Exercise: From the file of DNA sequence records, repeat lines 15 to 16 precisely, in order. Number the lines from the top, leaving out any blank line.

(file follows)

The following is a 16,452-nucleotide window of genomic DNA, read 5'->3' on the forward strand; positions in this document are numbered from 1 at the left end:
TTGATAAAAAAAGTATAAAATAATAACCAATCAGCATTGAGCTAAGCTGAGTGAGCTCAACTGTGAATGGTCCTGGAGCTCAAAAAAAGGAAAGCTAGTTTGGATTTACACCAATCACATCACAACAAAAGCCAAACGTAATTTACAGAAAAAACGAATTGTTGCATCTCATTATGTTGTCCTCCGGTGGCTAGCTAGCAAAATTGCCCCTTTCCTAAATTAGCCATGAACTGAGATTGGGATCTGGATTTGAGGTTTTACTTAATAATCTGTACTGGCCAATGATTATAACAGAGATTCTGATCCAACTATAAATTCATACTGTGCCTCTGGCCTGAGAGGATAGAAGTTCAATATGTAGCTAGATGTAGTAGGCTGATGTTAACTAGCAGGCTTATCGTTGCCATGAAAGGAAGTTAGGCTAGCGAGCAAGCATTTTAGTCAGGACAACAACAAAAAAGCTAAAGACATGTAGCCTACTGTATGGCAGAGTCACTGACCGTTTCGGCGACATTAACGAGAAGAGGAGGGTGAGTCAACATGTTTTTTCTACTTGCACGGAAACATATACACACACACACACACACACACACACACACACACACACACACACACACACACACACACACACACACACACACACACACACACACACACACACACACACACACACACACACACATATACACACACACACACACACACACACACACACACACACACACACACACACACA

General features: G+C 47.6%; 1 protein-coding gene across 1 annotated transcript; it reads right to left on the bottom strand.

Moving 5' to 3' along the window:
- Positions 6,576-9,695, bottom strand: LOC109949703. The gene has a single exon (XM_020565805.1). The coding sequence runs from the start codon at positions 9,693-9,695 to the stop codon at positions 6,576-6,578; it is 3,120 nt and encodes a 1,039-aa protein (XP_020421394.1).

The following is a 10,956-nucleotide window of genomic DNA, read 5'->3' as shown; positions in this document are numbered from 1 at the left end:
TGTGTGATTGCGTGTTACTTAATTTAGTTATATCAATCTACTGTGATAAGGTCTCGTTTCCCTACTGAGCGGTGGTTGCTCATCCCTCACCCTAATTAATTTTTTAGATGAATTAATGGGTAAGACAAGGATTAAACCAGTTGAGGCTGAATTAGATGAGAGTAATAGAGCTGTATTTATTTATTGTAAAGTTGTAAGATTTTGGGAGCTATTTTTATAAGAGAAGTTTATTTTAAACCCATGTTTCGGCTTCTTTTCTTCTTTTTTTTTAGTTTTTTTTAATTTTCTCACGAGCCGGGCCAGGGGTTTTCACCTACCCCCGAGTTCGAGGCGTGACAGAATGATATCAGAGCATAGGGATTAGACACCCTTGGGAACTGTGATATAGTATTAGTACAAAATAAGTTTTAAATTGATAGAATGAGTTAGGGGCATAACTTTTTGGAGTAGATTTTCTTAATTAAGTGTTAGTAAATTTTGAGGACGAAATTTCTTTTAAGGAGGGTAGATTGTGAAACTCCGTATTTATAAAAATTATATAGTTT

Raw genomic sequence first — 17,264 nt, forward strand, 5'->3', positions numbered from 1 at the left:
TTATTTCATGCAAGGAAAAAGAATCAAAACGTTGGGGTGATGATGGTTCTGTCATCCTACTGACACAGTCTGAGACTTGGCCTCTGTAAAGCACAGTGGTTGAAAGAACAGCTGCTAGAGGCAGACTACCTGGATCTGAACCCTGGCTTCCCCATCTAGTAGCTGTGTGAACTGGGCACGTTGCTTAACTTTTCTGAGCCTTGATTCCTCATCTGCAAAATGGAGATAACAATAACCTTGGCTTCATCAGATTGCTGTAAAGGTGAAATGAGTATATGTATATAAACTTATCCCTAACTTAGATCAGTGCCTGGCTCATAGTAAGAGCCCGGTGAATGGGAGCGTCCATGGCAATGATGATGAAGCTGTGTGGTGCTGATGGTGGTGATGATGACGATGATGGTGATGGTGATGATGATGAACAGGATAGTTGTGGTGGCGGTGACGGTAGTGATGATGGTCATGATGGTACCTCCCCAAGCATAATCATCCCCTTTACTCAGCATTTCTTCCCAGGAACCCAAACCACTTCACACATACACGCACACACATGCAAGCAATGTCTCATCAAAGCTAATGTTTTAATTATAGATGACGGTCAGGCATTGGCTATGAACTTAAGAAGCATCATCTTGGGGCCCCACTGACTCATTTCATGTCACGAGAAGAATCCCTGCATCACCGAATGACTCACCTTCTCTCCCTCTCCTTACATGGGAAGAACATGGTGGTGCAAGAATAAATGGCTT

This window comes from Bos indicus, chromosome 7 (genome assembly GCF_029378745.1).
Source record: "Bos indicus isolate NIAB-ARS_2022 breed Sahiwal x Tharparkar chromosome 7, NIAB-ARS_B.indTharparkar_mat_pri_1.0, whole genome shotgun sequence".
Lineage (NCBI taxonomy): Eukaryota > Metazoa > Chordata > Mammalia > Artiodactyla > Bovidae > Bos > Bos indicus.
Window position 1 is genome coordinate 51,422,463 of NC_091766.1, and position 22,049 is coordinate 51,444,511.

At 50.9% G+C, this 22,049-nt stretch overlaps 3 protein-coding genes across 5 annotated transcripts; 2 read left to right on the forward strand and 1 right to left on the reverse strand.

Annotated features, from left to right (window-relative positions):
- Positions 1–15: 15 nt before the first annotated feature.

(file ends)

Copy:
Annotated features, from left to right (window-relative positions):
- Positions 1–15: 15 nt before the first annotated feature.